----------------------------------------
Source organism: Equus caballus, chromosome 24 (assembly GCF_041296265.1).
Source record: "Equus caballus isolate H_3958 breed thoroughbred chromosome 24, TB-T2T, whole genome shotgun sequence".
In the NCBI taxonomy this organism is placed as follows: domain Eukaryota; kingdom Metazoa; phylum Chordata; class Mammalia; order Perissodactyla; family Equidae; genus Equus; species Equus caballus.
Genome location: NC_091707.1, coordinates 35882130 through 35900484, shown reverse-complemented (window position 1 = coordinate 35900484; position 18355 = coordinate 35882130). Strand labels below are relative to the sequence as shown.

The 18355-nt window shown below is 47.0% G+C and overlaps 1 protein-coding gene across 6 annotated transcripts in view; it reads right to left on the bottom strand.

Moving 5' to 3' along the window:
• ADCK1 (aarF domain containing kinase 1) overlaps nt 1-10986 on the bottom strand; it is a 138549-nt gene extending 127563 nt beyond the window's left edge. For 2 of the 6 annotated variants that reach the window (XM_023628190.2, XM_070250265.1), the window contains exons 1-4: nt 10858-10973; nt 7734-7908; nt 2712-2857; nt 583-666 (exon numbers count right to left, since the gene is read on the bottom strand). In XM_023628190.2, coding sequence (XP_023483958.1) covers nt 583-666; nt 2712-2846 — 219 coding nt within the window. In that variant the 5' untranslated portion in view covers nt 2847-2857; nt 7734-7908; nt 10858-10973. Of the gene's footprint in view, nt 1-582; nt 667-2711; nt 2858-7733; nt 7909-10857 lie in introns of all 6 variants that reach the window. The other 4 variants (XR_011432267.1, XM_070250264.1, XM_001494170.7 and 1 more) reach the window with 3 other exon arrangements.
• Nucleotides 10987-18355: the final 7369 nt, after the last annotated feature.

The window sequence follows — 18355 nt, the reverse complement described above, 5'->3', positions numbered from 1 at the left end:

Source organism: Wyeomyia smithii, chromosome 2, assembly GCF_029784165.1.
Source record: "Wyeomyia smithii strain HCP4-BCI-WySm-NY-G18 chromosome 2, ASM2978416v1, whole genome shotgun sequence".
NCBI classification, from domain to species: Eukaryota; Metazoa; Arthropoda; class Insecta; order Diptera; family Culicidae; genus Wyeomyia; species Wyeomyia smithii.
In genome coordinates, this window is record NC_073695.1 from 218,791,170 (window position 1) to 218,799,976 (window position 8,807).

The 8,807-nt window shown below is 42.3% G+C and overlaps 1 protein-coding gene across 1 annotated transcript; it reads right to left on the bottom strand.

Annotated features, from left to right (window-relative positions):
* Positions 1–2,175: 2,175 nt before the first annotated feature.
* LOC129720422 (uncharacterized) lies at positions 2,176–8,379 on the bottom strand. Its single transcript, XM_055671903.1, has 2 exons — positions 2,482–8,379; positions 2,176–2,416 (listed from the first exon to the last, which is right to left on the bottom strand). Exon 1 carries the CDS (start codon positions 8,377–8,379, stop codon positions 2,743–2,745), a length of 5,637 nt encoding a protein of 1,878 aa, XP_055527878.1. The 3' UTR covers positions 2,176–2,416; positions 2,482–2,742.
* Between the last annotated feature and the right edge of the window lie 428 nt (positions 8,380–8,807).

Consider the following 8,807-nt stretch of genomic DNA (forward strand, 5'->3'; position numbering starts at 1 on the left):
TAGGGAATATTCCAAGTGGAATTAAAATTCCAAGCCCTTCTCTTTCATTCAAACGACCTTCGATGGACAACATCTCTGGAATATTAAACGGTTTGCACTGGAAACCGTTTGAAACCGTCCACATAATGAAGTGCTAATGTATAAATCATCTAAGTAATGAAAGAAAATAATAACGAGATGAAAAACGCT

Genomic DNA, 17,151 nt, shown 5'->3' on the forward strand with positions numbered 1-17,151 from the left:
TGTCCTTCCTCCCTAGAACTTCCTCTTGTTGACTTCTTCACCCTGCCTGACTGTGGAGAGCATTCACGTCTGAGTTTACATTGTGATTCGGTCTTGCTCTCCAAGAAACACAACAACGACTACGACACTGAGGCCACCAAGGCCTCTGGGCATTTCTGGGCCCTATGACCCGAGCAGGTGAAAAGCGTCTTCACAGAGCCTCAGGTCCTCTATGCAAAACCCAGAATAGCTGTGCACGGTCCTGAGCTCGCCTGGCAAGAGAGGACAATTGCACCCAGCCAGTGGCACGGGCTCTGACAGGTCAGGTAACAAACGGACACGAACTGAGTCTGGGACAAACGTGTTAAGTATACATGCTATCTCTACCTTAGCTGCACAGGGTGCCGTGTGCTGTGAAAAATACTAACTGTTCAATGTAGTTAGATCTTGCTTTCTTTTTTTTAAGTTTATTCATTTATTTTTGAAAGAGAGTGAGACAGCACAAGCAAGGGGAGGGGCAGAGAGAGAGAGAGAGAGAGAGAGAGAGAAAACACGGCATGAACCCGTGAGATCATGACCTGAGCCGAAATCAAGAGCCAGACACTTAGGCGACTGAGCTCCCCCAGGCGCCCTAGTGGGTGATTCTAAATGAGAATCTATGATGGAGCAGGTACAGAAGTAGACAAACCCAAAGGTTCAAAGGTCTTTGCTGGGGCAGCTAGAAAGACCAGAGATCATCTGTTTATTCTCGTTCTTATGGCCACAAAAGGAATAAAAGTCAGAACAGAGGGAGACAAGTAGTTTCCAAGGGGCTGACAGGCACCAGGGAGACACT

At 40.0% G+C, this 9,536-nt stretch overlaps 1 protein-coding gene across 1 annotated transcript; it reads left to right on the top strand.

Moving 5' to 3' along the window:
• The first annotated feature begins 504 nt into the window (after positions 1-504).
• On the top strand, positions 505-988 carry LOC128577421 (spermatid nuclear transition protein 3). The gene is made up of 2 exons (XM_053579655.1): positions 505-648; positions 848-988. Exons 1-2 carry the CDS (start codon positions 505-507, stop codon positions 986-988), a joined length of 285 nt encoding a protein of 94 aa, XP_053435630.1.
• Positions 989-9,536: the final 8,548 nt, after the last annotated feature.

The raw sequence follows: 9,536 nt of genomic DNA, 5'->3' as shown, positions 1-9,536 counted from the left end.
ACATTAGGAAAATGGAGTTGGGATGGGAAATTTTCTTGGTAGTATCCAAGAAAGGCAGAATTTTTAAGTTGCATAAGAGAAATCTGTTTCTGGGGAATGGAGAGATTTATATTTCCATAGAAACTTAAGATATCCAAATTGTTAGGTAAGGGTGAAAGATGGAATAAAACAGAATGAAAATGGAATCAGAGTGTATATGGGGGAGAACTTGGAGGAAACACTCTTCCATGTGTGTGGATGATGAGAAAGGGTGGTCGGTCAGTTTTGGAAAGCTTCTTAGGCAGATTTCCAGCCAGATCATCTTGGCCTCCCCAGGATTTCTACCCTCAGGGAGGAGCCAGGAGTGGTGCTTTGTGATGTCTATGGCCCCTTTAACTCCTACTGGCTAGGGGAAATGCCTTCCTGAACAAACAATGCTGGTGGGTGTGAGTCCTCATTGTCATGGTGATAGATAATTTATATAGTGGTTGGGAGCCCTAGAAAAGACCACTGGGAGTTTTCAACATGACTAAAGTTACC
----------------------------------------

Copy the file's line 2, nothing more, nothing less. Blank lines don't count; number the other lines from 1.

Source record: "Equus caballus isolate H_3958 breed thoroughbred chromosome 24, TB-T2T, whole genome shotgun sequence".